Memorandum by Dr Adrian Davis (RTS 157)
ECONOMIC COSTS OF PHYSICIAL INACTIVITY IN
THE ADULT POPULATION
The Slower Speeds Initiative has submitted evidence
both written and orally which has highlighted the negative impact
of speed and inappropriate speed. One important impact is the
supression of walking and cycling journeys. In public health terms
this suppression has important consequences and this memorandum
highlights the likely scale of the economic costs and so the need
for actions across government to reduce road danger in order that
people can choose to walk and cycle.
A physically active lifestyle is now recognised
to be an important element of a healthy lifestyle and one that
reduces the risks of ill-health and premature deathi. Walking
and cycling are both identified as ideal forms of physicial activity
as they can be incorporated into daily routinesii. 44 per cent
of all trips are under two miles in length and 70 per cent under
five milesiii. This knowledge is set against a trend in declining
levels of physical activity, found most starkly within western
Research in the last decade provides some indication
of the costs to the economies of countries of physicial inactivity
and helps to demostrate the economic value of devoting resources
to halt and then reverse the trend of declining levels of physical
activity including walking and cycling. Costs are generally divided
between those directly associated with health care costs to the
NHS, and indirect costs which can include a range of costs not
attributable to the NHS, such as costs to employers from days
lost through sick leave.
Importantly, the largest contribution to mortality
reduction arises from the group who are currently irregularly
inactive. In that group increases in physical activity brings
about the largest reduction in mortality because the group is
large and because the difference in risk between being irregularly
active and regularly active is also relatively large. Substantial
contributions to mortality reduction also arise from the sedentary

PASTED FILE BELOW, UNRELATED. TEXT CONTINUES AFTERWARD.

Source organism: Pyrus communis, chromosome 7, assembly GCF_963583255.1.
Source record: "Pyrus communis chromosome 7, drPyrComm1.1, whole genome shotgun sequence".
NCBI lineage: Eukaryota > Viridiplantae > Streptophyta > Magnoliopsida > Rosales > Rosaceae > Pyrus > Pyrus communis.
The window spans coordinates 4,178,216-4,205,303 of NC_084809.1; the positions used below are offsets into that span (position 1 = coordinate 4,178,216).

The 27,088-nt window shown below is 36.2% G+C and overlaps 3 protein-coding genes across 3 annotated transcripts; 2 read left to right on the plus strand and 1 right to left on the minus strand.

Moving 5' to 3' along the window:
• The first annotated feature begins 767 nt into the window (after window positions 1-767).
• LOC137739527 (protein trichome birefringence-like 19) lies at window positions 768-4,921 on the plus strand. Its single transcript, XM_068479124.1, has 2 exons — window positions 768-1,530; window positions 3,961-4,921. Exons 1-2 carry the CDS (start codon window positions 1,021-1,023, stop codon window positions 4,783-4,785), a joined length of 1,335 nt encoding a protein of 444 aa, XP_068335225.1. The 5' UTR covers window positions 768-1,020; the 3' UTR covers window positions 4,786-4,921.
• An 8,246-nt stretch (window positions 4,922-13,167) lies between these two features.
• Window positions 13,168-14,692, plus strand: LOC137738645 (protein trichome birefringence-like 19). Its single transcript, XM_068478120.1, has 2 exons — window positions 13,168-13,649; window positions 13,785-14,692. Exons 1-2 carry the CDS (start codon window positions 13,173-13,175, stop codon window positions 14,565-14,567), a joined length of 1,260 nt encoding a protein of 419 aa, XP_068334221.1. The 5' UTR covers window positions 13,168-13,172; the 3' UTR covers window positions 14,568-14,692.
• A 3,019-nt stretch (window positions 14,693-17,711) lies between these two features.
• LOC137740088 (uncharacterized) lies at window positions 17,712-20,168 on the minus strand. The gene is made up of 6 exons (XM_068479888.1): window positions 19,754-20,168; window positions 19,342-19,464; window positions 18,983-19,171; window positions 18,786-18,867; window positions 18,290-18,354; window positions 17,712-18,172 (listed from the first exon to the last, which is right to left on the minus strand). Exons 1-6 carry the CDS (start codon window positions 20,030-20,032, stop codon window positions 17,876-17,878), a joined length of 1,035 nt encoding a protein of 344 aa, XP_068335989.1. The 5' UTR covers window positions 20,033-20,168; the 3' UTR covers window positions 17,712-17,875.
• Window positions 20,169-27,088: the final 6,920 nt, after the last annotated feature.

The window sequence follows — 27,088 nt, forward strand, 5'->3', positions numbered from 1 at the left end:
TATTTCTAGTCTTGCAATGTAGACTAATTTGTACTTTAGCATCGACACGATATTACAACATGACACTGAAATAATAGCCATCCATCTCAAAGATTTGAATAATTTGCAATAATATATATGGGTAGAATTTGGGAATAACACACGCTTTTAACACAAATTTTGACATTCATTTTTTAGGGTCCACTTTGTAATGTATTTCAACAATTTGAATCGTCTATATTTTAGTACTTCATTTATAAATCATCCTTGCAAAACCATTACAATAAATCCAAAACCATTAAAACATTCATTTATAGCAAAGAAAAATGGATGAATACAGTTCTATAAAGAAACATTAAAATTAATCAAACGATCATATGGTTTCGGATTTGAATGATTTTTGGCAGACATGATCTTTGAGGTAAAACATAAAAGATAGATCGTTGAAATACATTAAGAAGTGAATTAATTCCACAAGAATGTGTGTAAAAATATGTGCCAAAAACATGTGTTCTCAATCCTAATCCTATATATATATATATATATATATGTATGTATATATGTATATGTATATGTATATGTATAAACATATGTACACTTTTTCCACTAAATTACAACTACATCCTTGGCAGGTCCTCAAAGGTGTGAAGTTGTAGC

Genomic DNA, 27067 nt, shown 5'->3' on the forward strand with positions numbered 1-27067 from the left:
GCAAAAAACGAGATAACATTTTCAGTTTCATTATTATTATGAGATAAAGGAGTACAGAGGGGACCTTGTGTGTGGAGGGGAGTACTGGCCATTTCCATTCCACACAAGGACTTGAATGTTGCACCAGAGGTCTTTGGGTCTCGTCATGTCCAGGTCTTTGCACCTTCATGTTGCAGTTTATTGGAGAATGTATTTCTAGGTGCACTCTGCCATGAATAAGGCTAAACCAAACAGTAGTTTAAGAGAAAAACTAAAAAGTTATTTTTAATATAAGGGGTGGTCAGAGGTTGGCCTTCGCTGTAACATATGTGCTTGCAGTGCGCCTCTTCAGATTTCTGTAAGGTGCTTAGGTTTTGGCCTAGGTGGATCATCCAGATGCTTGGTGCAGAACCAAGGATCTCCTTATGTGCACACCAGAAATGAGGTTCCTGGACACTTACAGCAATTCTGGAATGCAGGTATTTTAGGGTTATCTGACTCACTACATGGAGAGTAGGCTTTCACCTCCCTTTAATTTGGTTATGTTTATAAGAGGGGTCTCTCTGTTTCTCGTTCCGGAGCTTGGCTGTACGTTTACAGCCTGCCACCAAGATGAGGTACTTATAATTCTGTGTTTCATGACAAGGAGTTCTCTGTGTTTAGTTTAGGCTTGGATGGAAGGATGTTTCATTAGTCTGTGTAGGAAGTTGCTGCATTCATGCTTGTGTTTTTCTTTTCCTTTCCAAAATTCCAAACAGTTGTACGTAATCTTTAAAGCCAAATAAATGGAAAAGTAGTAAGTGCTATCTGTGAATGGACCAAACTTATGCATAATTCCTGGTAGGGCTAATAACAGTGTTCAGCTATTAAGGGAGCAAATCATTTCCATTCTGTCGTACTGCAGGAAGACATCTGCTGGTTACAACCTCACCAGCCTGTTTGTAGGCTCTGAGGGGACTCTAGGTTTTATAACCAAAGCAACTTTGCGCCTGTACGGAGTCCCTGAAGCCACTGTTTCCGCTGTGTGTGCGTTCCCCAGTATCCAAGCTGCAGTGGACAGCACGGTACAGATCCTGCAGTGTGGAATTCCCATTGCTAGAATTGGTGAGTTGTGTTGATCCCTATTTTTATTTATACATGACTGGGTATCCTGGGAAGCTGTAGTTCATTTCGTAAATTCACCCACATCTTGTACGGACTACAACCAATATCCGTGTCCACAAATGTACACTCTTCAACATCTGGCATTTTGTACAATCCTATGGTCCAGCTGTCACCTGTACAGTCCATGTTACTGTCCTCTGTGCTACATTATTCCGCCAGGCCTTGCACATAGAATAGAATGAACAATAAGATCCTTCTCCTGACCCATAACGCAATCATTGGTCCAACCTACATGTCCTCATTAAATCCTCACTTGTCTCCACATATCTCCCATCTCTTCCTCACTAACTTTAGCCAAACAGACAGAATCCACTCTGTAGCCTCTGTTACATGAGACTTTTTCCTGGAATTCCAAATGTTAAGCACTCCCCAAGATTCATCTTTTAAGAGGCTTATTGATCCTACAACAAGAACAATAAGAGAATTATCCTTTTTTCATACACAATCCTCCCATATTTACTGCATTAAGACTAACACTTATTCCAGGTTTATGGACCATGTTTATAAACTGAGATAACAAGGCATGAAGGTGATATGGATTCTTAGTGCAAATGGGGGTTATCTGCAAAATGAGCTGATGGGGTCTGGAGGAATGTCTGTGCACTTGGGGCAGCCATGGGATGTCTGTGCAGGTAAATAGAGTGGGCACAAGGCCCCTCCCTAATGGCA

group, primarily because even low levels of physical activity
reduce the risks of ill-health.
Data from the Health Survey for Englandiv has
demonstrated that, using a criterion of less than one 30 minute
period of moderate activity a week, 23 per cent of men and 26
per cent of women are sedentary. Furthermore, around six out of
ten men and seven out of ten women are not reaching recommended
levels of physical activity. In the UK it is estimated that about
37 per cent of deaths from Coronary Heart Disease (CHD) are due
to lack of physical activity and that 9 per cent of deaths from
CHD could be avoided if people who are currently sedentary or
have a light level of physical activity increased their level
of physical activity to a moderate level. The direct annual health
care costs of heart disease in the UK are £1.6 billionv.
In addition, it has been acknowledged that health care costs for
CHD substantially underestimate the costs:
Looking only at the costs of CHD to the health
care system grossly underestimates the total cost of CHD. CHD
also costs the UK economy about £8,500 million because of
the days lost due to death, illnes and informal care of people
with disease. In total CHD costs the UK economy about £10,000
million a year.
The costs to the NHS of other major diseases
associated with physicial inactivity are also substantial and
therefore there are economic savings to be made from avoidance.
One example is that the costs of type 2 diabetes in the UK have
been calculated to be £2 billion (2000 prices)vi. Physical
activity has been demonstrated to be inversely related to the
incidence of type 2 diabetes.vii Physical activity can contribute
to the prevention, and following early detection, to the reversal
and prevention or delay of complication in type 2 diabetes.
The beneficial effects of moderate intensity
physical activity are even more important to those sub-groups
of the population who are at elevated risk of type 2 diabetes
due to being overweight, having an elevated blood pressure, and
a positive parental history of type 2 diabetesviii. Reducing physicial
inactivity could also help reduce economic costs, for example,
of colon cancer, osteoporosis, mental health problems, and falls
among older people.
It is widely believed that the significant increase
world-wide is due to greater relative declines in physical activity